November 7, 2012
Improved Moisture Encourages Replanting of Soy in Mato Grosso
After a sporadic start to the rainy season, the weather this week in Mato Grosso is expected to be the most favorable thus far this growing season. Most of the Brazilian state is expected to receive up to a half an inch of precipitation per day this week. The improved soil moisture will allow farmers to continue planting their 2012/13 soybean crop, but also it will help them to replant some of their fields where the germination was poor.
The greatest amount of replanted soybeans will be in the western and south-central parts of the state. Farmers in these regions started planting their soybeans as soon as the first rains of the summer occurred in anticipation that more rain would soon follow. Unfortunately, they were very disappointed when several weeks passed before any further moisture was received. In the intervening weeks, the temperatures were extremely hot with readings often exceeding 100 degrees. As a result, the soybeans either partially germinated or the emerging plants died from the hot and dry conditions in the weeks following the first rain. In some areas as much as 20% of the soybeans will now need to be replanted.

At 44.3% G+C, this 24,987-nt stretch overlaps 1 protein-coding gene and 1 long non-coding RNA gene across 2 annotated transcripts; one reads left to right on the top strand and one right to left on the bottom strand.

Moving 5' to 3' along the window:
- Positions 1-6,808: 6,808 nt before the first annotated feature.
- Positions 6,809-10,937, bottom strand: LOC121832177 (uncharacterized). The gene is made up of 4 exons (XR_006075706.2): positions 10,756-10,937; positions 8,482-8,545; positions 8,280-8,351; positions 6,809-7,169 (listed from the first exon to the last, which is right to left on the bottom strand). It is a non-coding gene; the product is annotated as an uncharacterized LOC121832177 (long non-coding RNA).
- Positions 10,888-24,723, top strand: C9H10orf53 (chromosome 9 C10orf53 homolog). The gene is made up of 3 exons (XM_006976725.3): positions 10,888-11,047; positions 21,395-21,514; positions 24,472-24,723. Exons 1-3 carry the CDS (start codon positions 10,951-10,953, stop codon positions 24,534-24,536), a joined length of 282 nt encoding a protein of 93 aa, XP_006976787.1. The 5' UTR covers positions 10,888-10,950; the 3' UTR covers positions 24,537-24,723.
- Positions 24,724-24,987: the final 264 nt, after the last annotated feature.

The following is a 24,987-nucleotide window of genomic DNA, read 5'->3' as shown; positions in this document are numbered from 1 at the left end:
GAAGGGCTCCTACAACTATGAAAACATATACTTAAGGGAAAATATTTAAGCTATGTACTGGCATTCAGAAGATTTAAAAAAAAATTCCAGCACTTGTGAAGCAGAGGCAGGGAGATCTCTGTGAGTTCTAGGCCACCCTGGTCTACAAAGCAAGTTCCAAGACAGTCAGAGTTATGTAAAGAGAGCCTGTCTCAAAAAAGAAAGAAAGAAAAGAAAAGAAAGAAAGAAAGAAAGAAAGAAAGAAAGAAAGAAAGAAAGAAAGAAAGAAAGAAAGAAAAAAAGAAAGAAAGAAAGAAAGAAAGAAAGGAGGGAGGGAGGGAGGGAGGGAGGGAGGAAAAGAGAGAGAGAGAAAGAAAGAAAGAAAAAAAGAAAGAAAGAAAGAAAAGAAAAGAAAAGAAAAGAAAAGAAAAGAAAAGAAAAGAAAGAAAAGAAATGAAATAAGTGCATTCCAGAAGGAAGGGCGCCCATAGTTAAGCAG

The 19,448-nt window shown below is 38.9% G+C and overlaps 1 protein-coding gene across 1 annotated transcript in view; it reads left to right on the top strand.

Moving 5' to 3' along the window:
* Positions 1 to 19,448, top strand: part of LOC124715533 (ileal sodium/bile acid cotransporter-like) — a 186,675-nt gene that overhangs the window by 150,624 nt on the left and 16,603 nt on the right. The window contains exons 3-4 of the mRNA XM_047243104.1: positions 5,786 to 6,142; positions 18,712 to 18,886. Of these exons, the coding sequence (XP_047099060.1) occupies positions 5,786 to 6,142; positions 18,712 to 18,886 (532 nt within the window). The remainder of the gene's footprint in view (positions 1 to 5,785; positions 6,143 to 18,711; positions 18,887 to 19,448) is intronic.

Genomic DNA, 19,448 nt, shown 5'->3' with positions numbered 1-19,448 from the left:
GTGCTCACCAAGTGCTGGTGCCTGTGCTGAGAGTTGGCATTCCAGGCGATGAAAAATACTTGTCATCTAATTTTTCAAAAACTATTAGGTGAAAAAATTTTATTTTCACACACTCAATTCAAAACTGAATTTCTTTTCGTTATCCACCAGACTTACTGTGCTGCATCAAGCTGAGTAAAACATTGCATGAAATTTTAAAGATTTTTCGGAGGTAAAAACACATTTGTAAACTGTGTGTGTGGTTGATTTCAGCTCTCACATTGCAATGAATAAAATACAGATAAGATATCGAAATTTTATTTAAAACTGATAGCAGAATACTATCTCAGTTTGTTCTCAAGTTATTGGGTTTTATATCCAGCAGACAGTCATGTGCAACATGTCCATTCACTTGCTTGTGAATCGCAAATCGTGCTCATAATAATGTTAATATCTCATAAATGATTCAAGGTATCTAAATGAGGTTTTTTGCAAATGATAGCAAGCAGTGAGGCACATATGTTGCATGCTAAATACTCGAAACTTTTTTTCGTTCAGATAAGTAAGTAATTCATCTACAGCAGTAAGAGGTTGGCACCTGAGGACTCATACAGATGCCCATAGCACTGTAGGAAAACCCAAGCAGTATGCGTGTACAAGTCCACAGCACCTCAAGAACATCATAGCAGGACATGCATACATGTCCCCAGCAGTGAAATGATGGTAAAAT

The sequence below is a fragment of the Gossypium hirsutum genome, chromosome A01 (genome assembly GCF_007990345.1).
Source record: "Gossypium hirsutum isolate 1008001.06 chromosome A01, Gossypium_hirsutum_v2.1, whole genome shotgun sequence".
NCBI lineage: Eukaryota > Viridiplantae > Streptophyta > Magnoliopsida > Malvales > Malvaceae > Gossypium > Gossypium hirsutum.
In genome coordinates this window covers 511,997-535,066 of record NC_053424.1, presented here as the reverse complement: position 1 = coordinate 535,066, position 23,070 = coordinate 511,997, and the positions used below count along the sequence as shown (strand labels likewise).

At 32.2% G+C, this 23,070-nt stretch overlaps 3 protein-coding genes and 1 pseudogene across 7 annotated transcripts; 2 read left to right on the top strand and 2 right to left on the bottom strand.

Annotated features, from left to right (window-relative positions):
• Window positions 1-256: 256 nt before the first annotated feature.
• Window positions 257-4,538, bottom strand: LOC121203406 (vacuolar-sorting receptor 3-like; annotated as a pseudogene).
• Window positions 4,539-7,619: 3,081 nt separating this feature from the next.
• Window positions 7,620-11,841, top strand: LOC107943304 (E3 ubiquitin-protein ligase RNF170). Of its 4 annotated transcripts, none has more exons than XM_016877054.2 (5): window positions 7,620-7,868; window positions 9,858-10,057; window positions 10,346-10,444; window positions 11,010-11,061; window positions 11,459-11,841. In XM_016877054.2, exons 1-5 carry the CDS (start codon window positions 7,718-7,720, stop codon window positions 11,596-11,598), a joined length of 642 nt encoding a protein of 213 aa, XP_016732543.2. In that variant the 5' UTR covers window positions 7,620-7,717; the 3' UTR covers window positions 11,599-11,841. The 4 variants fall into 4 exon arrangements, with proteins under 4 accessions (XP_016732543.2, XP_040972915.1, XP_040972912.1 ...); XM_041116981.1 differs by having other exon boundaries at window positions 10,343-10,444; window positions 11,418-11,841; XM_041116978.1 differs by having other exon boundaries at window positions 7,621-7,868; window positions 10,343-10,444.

Now that the moisture seems to be improving in the state, soybean planting could be completed in the dryer areas within about three weeks.
Not only does replanting increase the cost of production for the farmers, it also means that they may not be able to plant the second crop of corn they had intended to plant after the soybeans were harvested. The planting window for safrinha corn is generally considered to be between early January and the third week of February. Any corn planted in March or later runs the risk of moisture deficits before the grain filling period is complete.
If a field of soybeans are replanted this week in Mato Grosso, it won't be ready for harvest until approximately mid-March, which would then make the planting a second crop of corn a very risky proposition.